Generation-skipping trust - Using the generation-skipping tax exemption, permits trust assets to be distributed to grandchildren or later generations without incurring either a generation-skipping tax or estate taxes on the subsequent death of your children

Qualified Terminable Interest Property (QTIP) trust - Used to provide income for a surviving spouse. Upon the spouse’s death, the assets then go to additional beneficiaries named by the deceased. Often used in second marriage situations, as well as to maximize estate and generation-skipping tax or estate tax planning flexibility

Grantor Retained Annuity Trust (GRAT) - Irrevocable trust funded by gifts by its grantor; designed to shift future appreciation on quickly appreciating assets to the next generation during the grantor's lifetime


Revocable vs. Irrevocable 

There are many types of trusts; a major distinction between them is whether they are revocable or irrevocable.

Revocable trust: Also known as a living trust, a revocable trust can help assets pass outside of probate, yet allows you to retain control of the assets during your (the grantor's) lifetime. It is flexible and can be dissolved at any time, should your circumstances or intentions change. A revocable trust typically becomes irrevocable upon the death of the grantor.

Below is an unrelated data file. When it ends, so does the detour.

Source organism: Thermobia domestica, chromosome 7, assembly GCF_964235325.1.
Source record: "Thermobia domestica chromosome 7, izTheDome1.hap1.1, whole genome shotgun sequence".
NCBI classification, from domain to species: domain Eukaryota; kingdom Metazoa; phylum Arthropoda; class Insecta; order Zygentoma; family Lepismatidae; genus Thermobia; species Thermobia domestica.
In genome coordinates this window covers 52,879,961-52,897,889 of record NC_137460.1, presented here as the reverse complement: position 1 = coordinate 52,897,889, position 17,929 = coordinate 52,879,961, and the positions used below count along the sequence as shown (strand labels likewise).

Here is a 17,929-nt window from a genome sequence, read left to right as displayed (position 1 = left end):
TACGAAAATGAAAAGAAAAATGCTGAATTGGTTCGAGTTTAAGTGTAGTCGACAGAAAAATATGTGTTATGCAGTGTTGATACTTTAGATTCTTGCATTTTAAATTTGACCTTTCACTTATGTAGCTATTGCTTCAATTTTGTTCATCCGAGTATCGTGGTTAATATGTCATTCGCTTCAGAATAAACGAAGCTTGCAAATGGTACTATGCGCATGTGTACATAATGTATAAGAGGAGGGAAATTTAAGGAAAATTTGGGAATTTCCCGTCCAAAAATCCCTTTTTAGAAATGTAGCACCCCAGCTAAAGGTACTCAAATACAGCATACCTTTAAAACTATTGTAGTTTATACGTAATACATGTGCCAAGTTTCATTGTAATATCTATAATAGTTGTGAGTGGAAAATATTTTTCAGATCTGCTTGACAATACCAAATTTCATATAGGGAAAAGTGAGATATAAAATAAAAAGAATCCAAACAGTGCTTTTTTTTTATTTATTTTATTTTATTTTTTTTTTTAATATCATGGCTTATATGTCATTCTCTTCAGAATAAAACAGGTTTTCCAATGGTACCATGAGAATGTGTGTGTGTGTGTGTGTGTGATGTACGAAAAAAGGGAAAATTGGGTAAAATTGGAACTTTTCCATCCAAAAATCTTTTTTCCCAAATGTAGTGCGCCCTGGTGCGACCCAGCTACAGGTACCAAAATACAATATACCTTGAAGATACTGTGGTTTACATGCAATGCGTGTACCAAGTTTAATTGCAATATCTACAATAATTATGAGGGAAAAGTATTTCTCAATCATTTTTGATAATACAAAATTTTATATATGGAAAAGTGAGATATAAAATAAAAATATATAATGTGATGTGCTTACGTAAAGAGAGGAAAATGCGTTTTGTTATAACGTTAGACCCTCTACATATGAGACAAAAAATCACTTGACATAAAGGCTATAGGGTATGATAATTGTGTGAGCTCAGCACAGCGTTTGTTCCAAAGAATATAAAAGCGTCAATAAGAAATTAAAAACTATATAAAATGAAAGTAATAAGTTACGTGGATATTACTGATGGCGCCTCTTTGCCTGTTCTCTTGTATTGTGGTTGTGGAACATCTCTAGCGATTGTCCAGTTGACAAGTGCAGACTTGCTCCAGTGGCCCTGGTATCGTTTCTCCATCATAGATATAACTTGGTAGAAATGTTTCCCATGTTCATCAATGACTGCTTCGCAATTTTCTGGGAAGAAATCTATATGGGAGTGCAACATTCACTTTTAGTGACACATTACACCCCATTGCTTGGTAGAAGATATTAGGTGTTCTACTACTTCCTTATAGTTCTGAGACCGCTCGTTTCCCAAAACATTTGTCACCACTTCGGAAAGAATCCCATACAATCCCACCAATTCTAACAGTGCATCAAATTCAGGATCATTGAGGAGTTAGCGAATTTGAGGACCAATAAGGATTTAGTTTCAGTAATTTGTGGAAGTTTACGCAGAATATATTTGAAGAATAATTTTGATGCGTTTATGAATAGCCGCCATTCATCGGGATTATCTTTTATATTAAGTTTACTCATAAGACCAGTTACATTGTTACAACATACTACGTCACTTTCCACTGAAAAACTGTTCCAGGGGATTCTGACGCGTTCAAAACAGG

You can name yourself trustee (or co-trustee) and retain ownership and control over the trust, its terms and assets during your lifetime, but make provisions for a successor trustee to manage them in the event of your incapacity or death.

Although a revocable trust may help avoid probate, it is usually still subject to estate taxes. It also means that during your lifetime, it is treated like any other asset you own.

Irrevocable trust: An irrevocable trust typically transfers your assets out of your (the grantor's) estate and potentially out of the reach of estate taxes and probate, but cannot be altered by the grantor after it has been executed. Therefore, once you establish the trust, you will lose control over the assets and you cannot change any terms or decide to dissolve the trust.

An irrevocable trust is generally preferred over a revocable trust if your primary aim is to reduce the amount subject to estate taxes by effectively removing the trust assets from your estate. Also, since the assets have been transferred to the trust, you are relieved of the tax liability on the income generated by the trust assets (although distributions will typically have income tax consequences). It may also be protected in the event of a legal judgment against you.

Deciding on a trust - State laws vary significantly in the area of trusts and should be considered before making any decisions about a trust. Consult your attorney for details.